2020 has been a bit of a grind, to say the least. Every morning we wake up to devastating news about the decline of our planet, the various threats to our health, racial injustice, inequality, police brutality, politics, wars, the economy, J. K. Rowling being an idiot. But against all odds, there are some things that keep us going even when everything around us starts to come crashing down.
And it appears that when it comes to self preservation my natural instinct is to go out and look at birds.
Coots actually have way larger feet than this.
This article is based on the presentation What The Government Doesn’t Want You to Know About Variable Fonts delivered at ISType conference in Istanbul. It’s a summary of my personal thoughts on recent developments that might have an effect on responsive typography. It is also a collection of references to inspiring projects and experiments some of my colleagues have been doing. It touches on a few concepts I found necessary to explain but it shouldn’t be considered an in-depth report on those. Continue reading
ROSTA windows were Agitprop posters created by artists and poets like Cheremnykh, Mayakovsky, Moor, Nuremberg, and Volpin for the Russian Telegraph Agency (ROSTA). They were usually displayed in windows and often painted with cardboard stencils rather than printed.
This is a selection of Vladimir Vladimirovich Mayakovsky’s posters designed for ROSTA from the book:
Duwakin, W. (1967). Rostafenster. Majakowski als Dichter und bildender Künstler. Dresden: VEB Verlag der Kunst
In December 2015 I spotted an unconventional SKULL AND CROSSBONES ☠ [U+2620] on a passing truck transporting explosive goods in Gujarat, India. Needless to say I immediately demanded a whole set of emoji based on it, and needless to add nobody volunteered.
So here I am, a year later, trying myself as an emoji designer and simultaneously exploring possibilities of bringing this font to life. And that, I discovered, is a bottomless pit if I’ve ever seen one.
Almost to the day five years ago Bruno Maag asked me in a job interview about my five year plan. Just out of university with just a few freelance type design assignments on the horizon I told him truthfully that I didn’t have a plan for the following five minutes, let alone months or years.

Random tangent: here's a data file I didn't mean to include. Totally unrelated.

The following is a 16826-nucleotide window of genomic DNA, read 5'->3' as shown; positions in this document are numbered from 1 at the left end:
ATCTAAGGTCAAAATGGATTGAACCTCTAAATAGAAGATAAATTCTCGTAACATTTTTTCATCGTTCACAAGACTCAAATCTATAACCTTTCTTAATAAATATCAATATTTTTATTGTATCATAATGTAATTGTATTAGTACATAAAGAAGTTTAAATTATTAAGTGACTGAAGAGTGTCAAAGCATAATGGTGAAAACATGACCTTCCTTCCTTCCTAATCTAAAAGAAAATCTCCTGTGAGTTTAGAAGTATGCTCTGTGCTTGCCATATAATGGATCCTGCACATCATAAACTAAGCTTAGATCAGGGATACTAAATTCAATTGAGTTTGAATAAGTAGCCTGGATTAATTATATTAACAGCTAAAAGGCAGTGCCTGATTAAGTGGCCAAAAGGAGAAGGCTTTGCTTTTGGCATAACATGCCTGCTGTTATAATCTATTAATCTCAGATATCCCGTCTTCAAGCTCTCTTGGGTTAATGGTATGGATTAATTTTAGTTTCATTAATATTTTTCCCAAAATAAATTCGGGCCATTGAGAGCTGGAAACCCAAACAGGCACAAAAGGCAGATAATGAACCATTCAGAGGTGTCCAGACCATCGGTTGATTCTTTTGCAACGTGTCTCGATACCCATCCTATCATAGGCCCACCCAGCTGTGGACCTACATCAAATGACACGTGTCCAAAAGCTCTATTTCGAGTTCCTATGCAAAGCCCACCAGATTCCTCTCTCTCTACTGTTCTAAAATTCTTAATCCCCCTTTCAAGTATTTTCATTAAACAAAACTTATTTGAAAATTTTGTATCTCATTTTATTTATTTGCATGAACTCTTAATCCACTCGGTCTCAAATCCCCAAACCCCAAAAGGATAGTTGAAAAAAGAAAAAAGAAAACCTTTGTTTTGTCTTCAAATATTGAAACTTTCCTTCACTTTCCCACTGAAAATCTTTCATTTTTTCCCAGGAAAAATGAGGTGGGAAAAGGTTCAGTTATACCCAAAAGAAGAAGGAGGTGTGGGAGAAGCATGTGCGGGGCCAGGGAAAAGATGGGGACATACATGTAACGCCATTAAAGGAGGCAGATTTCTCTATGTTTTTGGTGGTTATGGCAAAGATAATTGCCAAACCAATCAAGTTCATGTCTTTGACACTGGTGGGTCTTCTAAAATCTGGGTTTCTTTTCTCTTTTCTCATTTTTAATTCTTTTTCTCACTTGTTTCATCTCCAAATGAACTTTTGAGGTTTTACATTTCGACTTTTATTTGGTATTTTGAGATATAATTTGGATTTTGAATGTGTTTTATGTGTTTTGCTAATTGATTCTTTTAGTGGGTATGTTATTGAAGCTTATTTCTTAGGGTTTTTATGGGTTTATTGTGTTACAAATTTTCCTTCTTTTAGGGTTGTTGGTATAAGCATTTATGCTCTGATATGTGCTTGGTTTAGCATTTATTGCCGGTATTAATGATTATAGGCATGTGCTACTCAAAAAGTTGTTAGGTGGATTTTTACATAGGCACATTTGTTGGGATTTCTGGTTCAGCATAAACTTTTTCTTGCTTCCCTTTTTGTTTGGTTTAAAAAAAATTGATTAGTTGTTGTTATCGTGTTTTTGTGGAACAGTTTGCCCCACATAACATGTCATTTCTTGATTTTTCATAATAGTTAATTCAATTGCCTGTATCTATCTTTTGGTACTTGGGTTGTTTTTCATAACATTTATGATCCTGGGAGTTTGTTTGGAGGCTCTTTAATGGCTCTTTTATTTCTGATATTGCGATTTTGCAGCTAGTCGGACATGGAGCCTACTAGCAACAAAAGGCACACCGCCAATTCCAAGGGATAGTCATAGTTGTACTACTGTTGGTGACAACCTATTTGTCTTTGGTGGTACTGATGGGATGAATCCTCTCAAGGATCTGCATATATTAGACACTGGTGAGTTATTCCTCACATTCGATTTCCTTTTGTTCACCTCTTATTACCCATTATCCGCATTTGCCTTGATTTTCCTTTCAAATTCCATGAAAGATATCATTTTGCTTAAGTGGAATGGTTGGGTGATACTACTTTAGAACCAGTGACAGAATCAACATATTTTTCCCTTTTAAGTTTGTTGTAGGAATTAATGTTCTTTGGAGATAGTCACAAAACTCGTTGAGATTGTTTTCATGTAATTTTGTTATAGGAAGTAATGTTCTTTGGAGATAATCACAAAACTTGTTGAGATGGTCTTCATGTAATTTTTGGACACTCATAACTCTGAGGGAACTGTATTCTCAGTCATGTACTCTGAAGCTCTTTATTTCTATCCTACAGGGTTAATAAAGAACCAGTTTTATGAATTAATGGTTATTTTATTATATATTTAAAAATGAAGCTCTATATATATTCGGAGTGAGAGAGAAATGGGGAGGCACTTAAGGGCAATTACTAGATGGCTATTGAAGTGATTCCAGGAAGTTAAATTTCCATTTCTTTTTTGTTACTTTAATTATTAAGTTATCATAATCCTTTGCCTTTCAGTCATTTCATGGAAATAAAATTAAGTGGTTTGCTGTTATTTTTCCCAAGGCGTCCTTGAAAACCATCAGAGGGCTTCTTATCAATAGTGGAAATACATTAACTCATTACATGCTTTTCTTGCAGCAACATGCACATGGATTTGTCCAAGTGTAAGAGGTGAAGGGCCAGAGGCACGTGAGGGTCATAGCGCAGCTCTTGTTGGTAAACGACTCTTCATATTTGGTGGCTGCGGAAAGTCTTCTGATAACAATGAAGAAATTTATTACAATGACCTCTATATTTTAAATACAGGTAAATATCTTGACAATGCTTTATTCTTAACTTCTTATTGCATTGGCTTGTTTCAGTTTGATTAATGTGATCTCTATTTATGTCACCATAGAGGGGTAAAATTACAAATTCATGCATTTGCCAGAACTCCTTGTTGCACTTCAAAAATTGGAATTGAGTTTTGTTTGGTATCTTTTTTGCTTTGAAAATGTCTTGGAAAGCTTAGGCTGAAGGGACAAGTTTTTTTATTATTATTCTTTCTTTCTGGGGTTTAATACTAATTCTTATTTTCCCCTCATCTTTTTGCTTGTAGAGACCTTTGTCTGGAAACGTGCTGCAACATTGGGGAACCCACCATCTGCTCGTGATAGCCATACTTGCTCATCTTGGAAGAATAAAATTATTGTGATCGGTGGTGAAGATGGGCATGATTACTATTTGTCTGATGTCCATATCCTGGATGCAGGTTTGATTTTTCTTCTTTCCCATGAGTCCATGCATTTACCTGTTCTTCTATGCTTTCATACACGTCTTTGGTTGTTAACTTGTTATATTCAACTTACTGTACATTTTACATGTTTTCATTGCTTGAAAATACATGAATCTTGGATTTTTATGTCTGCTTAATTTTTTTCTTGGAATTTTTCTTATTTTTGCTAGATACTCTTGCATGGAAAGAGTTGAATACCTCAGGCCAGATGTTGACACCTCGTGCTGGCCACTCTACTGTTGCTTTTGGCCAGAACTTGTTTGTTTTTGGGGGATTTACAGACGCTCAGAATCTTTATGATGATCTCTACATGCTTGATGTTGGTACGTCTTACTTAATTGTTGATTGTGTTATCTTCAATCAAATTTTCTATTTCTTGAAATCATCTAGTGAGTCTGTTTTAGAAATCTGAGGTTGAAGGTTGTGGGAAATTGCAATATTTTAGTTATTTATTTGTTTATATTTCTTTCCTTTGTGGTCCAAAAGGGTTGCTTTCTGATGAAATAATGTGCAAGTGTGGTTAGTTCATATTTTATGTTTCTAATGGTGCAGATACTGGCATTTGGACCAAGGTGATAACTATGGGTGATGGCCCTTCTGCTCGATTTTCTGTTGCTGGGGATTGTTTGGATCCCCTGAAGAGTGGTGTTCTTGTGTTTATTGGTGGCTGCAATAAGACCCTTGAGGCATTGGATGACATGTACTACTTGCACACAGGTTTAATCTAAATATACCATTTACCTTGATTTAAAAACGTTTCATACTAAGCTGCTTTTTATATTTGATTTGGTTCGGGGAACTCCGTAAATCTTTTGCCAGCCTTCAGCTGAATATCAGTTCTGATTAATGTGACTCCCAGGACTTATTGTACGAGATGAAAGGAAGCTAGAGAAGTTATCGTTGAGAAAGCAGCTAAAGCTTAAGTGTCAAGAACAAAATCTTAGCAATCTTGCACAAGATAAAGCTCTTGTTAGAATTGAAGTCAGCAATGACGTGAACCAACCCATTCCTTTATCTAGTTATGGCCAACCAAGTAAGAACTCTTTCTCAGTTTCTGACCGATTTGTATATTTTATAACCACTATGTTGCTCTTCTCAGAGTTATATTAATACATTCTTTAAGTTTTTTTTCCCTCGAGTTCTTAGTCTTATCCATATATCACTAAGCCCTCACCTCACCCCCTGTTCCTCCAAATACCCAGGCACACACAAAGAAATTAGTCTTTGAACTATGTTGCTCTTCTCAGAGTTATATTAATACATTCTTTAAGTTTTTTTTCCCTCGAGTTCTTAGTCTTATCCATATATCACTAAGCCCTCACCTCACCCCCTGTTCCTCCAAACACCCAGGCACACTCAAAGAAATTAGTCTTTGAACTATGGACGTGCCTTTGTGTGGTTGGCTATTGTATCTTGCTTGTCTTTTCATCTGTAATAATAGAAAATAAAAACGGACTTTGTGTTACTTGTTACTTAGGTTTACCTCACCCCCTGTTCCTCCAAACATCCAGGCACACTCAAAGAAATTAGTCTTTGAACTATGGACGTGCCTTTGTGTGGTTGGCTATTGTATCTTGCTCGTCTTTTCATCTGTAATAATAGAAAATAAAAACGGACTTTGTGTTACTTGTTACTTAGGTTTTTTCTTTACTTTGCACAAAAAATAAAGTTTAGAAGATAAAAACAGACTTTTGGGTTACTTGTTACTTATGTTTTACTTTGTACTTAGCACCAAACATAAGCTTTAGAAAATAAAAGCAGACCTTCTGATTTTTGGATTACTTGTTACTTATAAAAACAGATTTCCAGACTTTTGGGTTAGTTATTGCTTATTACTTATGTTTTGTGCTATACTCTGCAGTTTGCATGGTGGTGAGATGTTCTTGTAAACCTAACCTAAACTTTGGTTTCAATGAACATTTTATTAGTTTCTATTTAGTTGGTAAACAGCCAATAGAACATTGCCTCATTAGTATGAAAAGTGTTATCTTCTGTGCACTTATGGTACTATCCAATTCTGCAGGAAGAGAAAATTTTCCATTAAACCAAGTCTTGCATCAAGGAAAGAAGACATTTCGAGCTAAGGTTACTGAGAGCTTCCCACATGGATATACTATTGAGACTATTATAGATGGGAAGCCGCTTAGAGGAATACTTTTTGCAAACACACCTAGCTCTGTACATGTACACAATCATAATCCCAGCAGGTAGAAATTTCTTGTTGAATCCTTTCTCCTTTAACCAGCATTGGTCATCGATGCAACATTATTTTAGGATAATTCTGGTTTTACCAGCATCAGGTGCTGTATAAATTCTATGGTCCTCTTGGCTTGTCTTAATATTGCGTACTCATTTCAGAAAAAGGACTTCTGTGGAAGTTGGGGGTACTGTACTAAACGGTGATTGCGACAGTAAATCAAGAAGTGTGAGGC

This seems like a good occasion to catch up with some people who graduated and started their careers in type design at the same time. Elena, Kimya, Marina, Sol and I will talk about our past five years, about our careers, where we come from, where we are now, what we wish someone had told us five years ago and when the things we learned started to fall into place. Continue reading
It is almost eight weeks to the day since we launched the Mentorship Program. Here is a quick update on how it went so far and where we are heading next.
Number of applications received in the past 8 weeks
During the research for my dissertation, Language-specific type design, I came across some inventive ways to deal with a language’s idiosyncrasies. Excessive use of diacritics and the resulting jaggedness of written language is one of the challenges typeface designers face frequently. This is a small selection of ways designers tried to master it for some of the Slavic languages in the past.
Preissig Antikva, Vojtěch Preissig, 1924
The lack of aesthetic compatibility between Latin uppercase and lowercase letters has long been a topic for discussion among type designers. The mismatch is particularly apparent in written German in which the first letter of all nouns is capitalised (see Part I for more background). In the 1920s and 1930s, experimental proposals to harmonise German were put forward. Attempts ranged from reformations of spelling and grammar, to designs for universal alphabets which tried to connect the various languages of the Latin writing system. This is a very brief introduction to some of those ideas.
Herbert Bayer’s proposal for a universal alphabet, published in Offset, no. 7 (1926)
A recent conversation on TypeDrawers about cultural preferences in typography threw me right back to 2011 and the months before I submitted my dissertation for the MA in Typeface Design at the University of Reading. Back then I attempted to find out if there are typefaces that suit some languages better than others and whether or not we can draw conclusions from their designs.
I was inspired by Ladislas Mandel who said that the designer ‘needs to analyse the characteristics of his supposed reader socially and culturally and choose shapes accordingly’ in order to achieve high legibility . Richard Southall also touched on the topic in his article ‘A survey of type design techniques before 1978’ . In his opinion, one makes different decisions on the fitting (spacing and kerning) of a typeface depending on the language the test document is set in.
I was left wondering if, for example, condensed typefaces are especially suited to typeset languages with a high frequency of long words. Or, if languages which make heavy use of diacritics require a lowered x-height. Should language be design criteria?